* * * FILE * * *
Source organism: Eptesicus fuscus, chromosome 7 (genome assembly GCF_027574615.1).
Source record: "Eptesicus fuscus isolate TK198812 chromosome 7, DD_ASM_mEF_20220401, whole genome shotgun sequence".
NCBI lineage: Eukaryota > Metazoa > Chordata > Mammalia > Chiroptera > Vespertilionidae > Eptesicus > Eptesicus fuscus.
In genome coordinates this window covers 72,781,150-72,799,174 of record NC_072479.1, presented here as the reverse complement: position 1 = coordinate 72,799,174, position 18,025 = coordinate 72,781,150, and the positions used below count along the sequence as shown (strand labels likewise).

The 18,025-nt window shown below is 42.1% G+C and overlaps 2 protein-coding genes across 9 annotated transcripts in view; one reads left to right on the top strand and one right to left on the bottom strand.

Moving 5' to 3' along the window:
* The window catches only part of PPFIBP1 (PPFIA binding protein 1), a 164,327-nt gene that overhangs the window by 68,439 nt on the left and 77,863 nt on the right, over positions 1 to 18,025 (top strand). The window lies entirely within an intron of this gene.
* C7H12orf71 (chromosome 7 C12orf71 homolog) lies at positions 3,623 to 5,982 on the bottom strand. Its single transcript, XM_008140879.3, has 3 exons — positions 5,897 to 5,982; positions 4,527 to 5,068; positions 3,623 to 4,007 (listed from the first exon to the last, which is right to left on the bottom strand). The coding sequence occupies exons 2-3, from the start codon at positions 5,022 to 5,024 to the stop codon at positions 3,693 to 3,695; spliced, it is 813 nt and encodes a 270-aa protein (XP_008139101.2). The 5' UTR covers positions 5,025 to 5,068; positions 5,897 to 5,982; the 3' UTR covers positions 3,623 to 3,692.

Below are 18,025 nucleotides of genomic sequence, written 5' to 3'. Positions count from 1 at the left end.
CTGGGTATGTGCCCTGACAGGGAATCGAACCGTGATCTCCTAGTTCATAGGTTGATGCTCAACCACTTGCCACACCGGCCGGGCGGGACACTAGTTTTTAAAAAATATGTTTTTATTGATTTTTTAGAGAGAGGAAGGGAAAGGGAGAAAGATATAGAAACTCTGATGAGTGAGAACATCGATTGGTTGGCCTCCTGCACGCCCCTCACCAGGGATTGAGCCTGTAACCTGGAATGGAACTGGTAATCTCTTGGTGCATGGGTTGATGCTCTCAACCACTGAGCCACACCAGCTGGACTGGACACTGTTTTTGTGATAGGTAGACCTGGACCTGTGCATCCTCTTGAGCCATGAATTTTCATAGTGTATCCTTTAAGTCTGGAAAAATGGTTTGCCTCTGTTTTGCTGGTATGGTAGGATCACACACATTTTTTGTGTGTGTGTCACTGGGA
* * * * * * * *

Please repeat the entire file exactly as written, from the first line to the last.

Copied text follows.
Source organism: Eptesicus fuscus, chromosome 7 (genome assembly GCF_027574615.1).
Source record: "Eptesicus fuscus isolate TK198812 chromosome 7, DD_ASM_mEF_20220401, whole genome shotgun sequence".
NCBI lineage: Eukaryota > Metazoa > Chordata > Mammalia > Chiroptera > Vespertilionidae > Eptesicus > Eptesicus fuscus.
In genome coordinates this window covers 72,781,150-72,799,174 of record NC_072479.1, presented here as the reverse complement: position 1 = coordinate 72,799,174, position 18,025 = coordinate 72,781,150, and the positions used below count along the sequence as shown (strand labels likewise).

The 18,025-nt window shown below is 42.1% G+C and overlaps 2 protein-coding genes across 9 annotated transcripts in view; one reads left to right on the top strand and one right to left on the bottom strand.

Moving 5' to 3' along the window:
* The window catches only part of PPFIBP1 (PPFIA binding protein 1), a 164,327-nt gene that overhangs the window by 68,439 nt on the left and 77,863 nt on the right, over positions 1 to 18,025 (top strand). The window lies entirely within an intron of this gene.
* C7H12orf71 (chromosome 7 C12orf71 homolog) lies at positions 3,623 to 5,982 on the bottom strand. Its single transcript, XM_008140879.3, has 3 exons — positions 5,897 to 5,982; positions 4,527 to 5,068; positions 3,623 to 4,007 (listed from the first exon to the last, which is right to left on the bottom strand). The coding sequence occupies exons 2-3, from the start codon at positions 5,022 to 5,024 to the stop codon at positions 3,693 to 3,695; spliced, it is 813 nt and encodes a 270-aa protein (XP_008139101.2). The 5' UTR covers positions 5,025 to 5,068; positions 5,897 to 5,982; the 3' UTR covers positions 3,623 to 3,692.

Below are 18,025 nucleotides of genomic sequence, written 5' to 3'. Positions count from 1 at the left end.
CTGGGTATGTGCCCTGACAGGGAATCGAACCGTGATCTCCTAGTTCATAGGTTGATGCTCAACCACTTGCCACACCGGCCGGGCGGGACACTAGTTTTTAAAAAATATGTTTTTATTGATTTTTTAGAGAGAGGAAGGGAAAGGGAGAAAGATATAGAAACTCTGATGAGTGAGAACATCGATTGGTTGGCCTCCTGCACGCCCCTCACCAGGGATTGAGCCTGTAACCTGGAATGGAACTGGTAATCTCTTGGTGCATGGGTTGATGCTCTCAACCACTGAGCCACACCAGCTGGACTGGACACTGTTTTTGTGATAGGTAGACCTGGACCTGTGCATCCTCTTGAGCCATGAATTTTCATAGTGTATCCTTTAAGTCTGGAAAAATGGTTTGCCTCTGTTTTGCTGGTATGGTAGGATCACACACATTTTTTGTGTGTGTGTCACTGGGA